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“And this is my prayer: that your love may abound more and more in knowledge and depth of insight” (Philippians 1:9)
As I write this article, I am three days away from finishing my counseling internship and graduating with my Masters of Professional Counseling. Two weeks ago, I shared one of the biggest lessons I’ve learned from my internship: everyone has a story, so take the time to listen before you judge them. Last week, I shared another important lesson I have learned from my internship: Clear is kind. Unclear is unkind. This week, I wanted to share one more lesson: Show up with a plan.
I am by nature a very go-with-the-flow person. I am good at showing up and responding to what comes my way. This can be very helpful as both a counselor and pastor, as I can be very flexible and adaptable in any given situation. However, being a good counselor is about more than just being responsive to a client’s needs. It is also about showing up with a plan, having a vision of where the client needs to go, and working with them to get there.
At my best, therefore, my counseling looked like this: at the outset of our time together, I would work collaboratively with a client to develop a treatment plan, which identified what the problem was, what the goal was (in the client’s own words), what the client would learn or do in order to reach that goal, and what I would do or teach as the therapist in order to help the client reach that goal. Then, in our subsequent sessions together, I would use the treatment plan which we had created to guide me. I would show up with a plan for each session, while also being ready to flex depending upon what the client brought to me. Some days, a client would have a crisis or life experience that needed to be focused upon. Other days, I would take more of the lead, bringing what I had brought to the table and guiding the client closer to his or her goal.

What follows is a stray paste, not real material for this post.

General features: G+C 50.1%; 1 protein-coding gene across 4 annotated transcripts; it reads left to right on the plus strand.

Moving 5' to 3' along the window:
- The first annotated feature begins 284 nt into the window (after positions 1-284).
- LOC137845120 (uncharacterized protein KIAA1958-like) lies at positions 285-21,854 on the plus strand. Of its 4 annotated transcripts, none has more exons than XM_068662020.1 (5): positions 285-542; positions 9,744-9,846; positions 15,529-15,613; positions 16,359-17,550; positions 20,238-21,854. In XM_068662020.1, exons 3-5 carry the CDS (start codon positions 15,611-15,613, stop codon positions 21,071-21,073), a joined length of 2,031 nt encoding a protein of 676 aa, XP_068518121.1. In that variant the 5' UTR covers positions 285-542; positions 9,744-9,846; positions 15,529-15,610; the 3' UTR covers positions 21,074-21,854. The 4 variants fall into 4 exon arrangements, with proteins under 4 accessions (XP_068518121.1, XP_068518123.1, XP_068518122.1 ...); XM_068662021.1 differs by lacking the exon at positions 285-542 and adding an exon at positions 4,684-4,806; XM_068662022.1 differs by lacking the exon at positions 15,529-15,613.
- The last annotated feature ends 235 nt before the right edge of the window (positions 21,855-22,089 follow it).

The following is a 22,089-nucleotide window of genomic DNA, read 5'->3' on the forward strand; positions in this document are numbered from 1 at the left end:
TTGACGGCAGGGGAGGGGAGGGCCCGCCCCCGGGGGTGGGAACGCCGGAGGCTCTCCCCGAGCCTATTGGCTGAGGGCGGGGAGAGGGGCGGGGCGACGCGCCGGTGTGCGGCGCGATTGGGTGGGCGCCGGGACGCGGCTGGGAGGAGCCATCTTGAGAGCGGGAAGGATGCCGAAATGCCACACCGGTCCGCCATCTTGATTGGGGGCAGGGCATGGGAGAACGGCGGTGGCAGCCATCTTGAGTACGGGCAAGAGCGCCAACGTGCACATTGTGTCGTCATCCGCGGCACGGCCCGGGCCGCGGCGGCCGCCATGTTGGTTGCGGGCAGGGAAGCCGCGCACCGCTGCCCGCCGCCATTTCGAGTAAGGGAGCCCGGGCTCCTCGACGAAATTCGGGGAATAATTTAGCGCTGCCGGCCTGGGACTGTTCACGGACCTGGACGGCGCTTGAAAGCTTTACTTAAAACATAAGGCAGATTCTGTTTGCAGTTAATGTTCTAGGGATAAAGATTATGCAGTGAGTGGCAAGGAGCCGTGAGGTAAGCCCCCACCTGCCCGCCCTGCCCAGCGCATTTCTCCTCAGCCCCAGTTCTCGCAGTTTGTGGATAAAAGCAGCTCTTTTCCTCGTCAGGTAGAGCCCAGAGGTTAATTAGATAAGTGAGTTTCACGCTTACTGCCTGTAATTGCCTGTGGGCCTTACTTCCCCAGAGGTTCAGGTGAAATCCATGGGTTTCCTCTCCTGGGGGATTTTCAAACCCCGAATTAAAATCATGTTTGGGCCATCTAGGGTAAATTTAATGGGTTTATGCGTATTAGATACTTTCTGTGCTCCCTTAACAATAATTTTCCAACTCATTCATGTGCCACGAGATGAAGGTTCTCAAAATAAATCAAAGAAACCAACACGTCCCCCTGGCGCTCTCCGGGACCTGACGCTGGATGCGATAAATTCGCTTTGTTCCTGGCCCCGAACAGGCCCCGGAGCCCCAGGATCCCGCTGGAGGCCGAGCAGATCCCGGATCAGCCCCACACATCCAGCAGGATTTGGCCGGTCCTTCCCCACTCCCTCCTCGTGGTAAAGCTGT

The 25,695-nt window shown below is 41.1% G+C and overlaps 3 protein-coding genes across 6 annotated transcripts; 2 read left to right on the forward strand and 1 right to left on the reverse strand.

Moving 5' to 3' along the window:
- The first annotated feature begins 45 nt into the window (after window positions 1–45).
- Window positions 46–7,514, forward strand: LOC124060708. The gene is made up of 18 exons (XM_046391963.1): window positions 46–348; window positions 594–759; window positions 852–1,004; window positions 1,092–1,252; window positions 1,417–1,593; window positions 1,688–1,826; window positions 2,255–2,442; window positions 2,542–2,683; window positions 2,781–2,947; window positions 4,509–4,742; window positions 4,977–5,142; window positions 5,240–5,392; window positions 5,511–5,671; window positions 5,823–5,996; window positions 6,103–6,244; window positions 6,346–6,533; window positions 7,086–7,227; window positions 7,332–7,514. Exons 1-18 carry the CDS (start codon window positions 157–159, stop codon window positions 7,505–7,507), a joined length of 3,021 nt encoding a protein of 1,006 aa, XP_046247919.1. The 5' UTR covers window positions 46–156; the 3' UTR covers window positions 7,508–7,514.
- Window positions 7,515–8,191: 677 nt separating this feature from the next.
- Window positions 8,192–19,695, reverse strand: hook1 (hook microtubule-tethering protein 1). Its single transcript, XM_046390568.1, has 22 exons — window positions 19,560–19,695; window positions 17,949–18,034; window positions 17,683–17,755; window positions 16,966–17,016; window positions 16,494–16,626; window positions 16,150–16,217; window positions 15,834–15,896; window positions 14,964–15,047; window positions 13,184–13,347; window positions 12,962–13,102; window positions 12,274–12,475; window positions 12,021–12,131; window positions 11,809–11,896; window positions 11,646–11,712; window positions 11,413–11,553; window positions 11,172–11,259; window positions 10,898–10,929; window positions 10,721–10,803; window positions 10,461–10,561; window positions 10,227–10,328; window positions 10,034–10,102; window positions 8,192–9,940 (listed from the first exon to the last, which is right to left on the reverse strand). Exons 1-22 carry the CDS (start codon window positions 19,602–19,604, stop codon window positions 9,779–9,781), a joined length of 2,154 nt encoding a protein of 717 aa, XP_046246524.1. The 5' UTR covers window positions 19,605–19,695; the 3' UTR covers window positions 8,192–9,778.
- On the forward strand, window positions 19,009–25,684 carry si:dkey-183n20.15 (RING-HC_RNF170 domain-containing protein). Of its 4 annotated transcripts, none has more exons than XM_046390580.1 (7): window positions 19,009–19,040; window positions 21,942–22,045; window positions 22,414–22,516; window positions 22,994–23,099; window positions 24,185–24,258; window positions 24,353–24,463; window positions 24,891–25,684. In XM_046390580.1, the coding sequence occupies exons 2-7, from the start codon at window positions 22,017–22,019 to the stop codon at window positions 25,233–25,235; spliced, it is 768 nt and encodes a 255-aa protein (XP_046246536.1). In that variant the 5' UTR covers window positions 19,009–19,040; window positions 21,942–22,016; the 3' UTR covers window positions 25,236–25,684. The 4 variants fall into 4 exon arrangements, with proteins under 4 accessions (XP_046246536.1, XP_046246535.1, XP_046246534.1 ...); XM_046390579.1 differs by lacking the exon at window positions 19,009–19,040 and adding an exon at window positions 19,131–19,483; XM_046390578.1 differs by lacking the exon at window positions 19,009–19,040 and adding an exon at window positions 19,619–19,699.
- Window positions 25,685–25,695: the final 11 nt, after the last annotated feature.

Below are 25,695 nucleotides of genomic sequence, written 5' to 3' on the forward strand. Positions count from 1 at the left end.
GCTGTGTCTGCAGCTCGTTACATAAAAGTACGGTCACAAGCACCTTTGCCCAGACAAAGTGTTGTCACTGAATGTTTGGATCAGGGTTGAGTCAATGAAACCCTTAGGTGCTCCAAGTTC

When it comes to any form of discipleship – mentoring, parenting, leadership – I believe the idea holds true: show up with a plan. Work with the person you are charged with leading to identify the goal, and what you each need to do in order to achieve that goal. If the goal is to lead someone into the presence of God, how will you do that? If the goal is to increase someone’s knowledge of the Bible, what resources will you use? If the goal is to overcome an addiction or break a pattern of sin, how will you help the person to reach that goal? There will be times when you get together and are responsive to what the mentee, child, or disciple brings to the table. But there are other times when you need to lead, using the plan you have put in place.
Flexibility and adaptability are great strengths. But if you are in leadership, that can not be the main skill you lead with. Show up with a plan.
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